The history of aviation is a fascinating one, spanning more than two thousand years starting from kites and tower jumping. Many hackers are also aviation fans, and the name of Alberto Santos Dumont may be familiar, but if not, here we talk about his role and accomplishments in the field. Santos Dumont is one of the few aviation pioneers that made contributions in both balloons, airships and heavier-than-air aircraft.
It’s crazy to think that we’ve optimized the heck out of some types of powered flight when there are entire theories and methods that haven’t even seen many government research dollars, let alone the light of day. The cyclocopter is apparently one of those. It was dreamt up around the same time as a helicopter, but was too audacious for the material science of the time. We have helicopters, but [Professor Moble Benedict] and his graduate students, [Carl Runco] and [David Coleman], hope to bring cyclocopters to reality soon.
For obvious reasons they remind us of cyclocranes, as the wings rotate around their global axis, they also rotate back and forth in a cycloidal pattern around their local axis. By changing this pattern a little bit, the cyclocopter can generate a wide variety of thrust vectors, and, hopefully, zip around all over the place. Of course, just as a helicopter needs a prop perpendicular to its main rotor on its tail to keep if from spinning around its axis, the cyclocopter needs a prop facing upwards on its tail.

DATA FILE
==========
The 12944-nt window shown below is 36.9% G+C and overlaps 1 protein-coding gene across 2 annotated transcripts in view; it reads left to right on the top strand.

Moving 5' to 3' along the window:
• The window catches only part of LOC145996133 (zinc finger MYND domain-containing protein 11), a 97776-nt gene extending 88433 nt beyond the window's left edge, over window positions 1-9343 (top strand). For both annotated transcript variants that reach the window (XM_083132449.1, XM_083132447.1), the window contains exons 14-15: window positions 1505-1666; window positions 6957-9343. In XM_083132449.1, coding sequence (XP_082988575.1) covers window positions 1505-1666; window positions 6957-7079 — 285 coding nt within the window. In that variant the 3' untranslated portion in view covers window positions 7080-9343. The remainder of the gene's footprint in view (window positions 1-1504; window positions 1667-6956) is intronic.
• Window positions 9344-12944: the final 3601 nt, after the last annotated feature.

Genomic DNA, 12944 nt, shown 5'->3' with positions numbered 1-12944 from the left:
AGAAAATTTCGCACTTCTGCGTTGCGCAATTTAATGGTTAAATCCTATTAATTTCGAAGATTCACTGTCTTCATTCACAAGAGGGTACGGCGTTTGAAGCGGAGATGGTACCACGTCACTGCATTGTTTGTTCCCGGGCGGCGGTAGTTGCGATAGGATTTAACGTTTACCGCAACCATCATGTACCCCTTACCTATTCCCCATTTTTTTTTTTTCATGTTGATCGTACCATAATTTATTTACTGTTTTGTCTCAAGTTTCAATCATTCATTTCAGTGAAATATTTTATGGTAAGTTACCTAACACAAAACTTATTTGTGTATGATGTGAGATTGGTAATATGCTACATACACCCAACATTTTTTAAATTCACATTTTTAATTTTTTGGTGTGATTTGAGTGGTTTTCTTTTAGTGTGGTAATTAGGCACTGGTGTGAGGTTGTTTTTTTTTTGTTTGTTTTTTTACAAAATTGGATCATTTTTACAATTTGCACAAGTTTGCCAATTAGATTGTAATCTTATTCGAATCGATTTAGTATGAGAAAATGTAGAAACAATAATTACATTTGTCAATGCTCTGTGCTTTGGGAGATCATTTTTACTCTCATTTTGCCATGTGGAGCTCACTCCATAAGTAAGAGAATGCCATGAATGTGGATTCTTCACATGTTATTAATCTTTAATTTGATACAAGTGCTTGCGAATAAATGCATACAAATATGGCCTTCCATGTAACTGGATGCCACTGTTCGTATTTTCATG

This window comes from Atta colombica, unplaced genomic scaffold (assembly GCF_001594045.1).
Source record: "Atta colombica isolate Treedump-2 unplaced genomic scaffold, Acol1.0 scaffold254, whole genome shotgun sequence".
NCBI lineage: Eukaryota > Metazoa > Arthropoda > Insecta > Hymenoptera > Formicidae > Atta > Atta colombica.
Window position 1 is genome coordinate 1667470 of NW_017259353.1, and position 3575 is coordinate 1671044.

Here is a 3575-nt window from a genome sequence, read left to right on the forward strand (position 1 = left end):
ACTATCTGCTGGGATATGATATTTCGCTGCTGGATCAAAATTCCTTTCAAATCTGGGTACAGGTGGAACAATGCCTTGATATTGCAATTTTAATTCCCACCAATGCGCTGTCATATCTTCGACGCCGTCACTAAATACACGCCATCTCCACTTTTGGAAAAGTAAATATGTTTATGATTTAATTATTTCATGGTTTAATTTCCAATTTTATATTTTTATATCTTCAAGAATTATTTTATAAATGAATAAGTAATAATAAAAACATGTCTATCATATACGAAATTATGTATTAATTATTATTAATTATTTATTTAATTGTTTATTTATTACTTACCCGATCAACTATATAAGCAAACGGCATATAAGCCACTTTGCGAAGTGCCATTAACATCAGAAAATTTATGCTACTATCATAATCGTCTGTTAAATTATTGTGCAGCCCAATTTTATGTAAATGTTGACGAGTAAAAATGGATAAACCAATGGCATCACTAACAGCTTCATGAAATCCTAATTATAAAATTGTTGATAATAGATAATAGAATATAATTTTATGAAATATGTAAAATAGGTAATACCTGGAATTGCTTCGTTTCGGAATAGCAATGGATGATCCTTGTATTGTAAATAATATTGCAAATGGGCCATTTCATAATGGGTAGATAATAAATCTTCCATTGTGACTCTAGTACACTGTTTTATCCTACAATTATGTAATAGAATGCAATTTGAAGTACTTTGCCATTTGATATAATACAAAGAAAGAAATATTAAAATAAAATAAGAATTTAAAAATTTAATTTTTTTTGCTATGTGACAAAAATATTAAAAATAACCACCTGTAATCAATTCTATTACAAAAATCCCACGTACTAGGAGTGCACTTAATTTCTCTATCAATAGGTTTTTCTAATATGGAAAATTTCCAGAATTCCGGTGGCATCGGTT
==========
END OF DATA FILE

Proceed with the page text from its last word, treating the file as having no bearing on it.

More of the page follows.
It does have a small problem though. The bending force on its wings are so strong that they tend to want to snap and fly off in all different directions. Fortunately in the past hundred years we’ve gotten ridiculously good at certain kinds of material science. Especially when it comes to composites we might actually be able to build blades for these things. If we can do that, then the sky’s the limit.
[Professor Benedict] and his team are starting small. Very small. Their first copter weighs in under 30 grams. It took them two years of research to build. It will hopefully lead to bigger and bigger cyclocopters until, perhaps, we can even build one a person can get into, and get out of again.
Ignore the article, watch the video at the top of the page. The article is about some idiot, likely not even a hacker, who bought a drone somewhere and nearly rammed it into a plane. He managed this with concentrated idiocy, intention was not involved. While these idiots are working hard to get our cool toys taken away, researchers elsewhere are answering the question of exactly how much threat a drone poses to an airplane.
Airplanes are apparently armored to withstand a strike from an 8lb bird. However, even if in a similar weight class, a drone is not constructed of the same stuff. To understand if this mattered, step one was to exactly model a DJI Phantom and then digitally launch it at various sections of a very expensive airplane.
The next step, apparently, was to put a drone into an air cannon and launch it at an aluminum sheet. The drone explodes quite dramatically. Some people have the best jobs.
The study is still ongoing, but from the little clips seen; the drone loses. Along with the rest of us.
Perhaps the larger problem to think about right now is how to establish if a “drone” has actually been involved in an incident with a passenger aircraft. It seems there are a lot of instances where that claim is dubious.